T result = known[0];
size_t j = 1;
size_t k = known.size();
for (size_t last = known.size() - 1; last > 0; last--)
{
for (size_t i = 0; i < last; i++)
known[i] = (known[i + 1] - known[i]) / j;
T multDiff = 1;
for (size_t i = 0; i < j; i++)
multDiff *= k - i;
result += known[0] * multDiff;
j++;
}
return result;
}
int main()
{
// read coefficients
#ifdef ORIGINAL
std::vector<long long> coefficients = { +1, -1, +1, -1, +1, -1, +1, -1, +1, -1, +1 };
#else
size_t numCoefficients;
std::cin >> numCoefficients;
std::vector<long long> coefficients(numCoefficients + 1);
for (auto& i : coefficients)
std::cin >> i;
#endif
long long sum = 0;
std::vector<long long> data;
// iterate over 10 points
for (long long x = 1; x < (long long)coefficients.size(); x++)
{
// add the next point
data.push_back(sequence(x, coefficients));
// estimate next point
long long next = lagrange(data);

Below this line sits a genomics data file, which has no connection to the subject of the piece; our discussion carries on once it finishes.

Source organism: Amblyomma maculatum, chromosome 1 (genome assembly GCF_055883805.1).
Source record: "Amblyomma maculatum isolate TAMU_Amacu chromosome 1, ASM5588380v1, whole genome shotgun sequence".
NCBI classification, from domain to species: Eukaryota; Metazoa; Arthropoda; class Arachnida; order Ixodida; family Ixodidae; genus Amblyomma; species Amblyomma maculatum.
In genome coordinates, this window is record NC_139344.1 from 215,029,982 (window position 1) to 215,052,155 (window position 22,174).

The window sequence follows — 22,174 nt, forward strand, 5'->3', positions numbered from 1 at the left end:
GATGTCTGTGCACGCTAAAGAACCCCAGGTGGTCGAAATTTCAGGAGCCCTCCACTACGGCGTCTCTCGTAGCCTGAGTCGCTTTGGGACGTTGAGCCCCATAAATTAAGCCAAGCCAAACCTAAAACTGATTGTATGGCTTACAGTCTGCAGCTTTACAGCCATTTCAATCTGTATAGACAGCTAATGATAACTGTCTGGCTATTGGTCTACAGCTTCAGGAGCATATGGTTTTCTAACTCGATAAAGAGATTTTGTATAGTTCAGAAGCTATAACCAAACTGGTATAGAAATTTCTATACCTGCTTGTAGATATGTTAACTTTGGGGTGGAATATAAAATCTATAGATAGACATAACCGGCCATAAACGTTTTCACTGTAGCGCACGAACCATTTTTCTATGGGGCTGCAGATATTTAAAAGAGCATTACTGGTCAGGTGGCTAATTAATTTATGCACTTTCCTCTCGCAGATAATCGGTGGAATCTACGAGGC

//long long next = newton(data);
sum += next;
#ifndef ORIGINAL
std::cout << (next % 1000000007) << " ";
#endif
}
#ifdef ORIGINAL
std::cout << sum << std::endl;
#endif
return 0;
}
This solution contains 16 empty lines, 13 comments and 9 preprocessor commands.
Benchmark
The correct solution to the original Project Euler problem was found in less than 0.01 seconds on an Intel® Core™ i7-2600K CPU @ 3.40GHz.
(compiled for x86_64 / Linux, GCC flags: -O3 -march=native -fno-exceptions -fno-rtti -std=gnu++11 -DORIGINAL
)
See here for a comparison of all solutions.
Note: interactive tests run on a weaker (=slower) computer. Some interactive tests are compiled without -DORIGINAL
.
Changelog
May 23, 2017 submitted solution
May 23, 2017 added comments
Difficulty
Project Euler ranks this problem at 35% (out of 100%).
Links
projecteuler.net/thread=101 - the best forum on the subject (note: you have to submit the correct solution first)
Code in various languages:
C# www.mathblog.dk/project-euler-101-optimum-polynomial-function/ (written by Kristian Edlund)
Java github.com/nayuki/Project-Euler-solutions/blob/master/java/p101.java (written by Nayuki)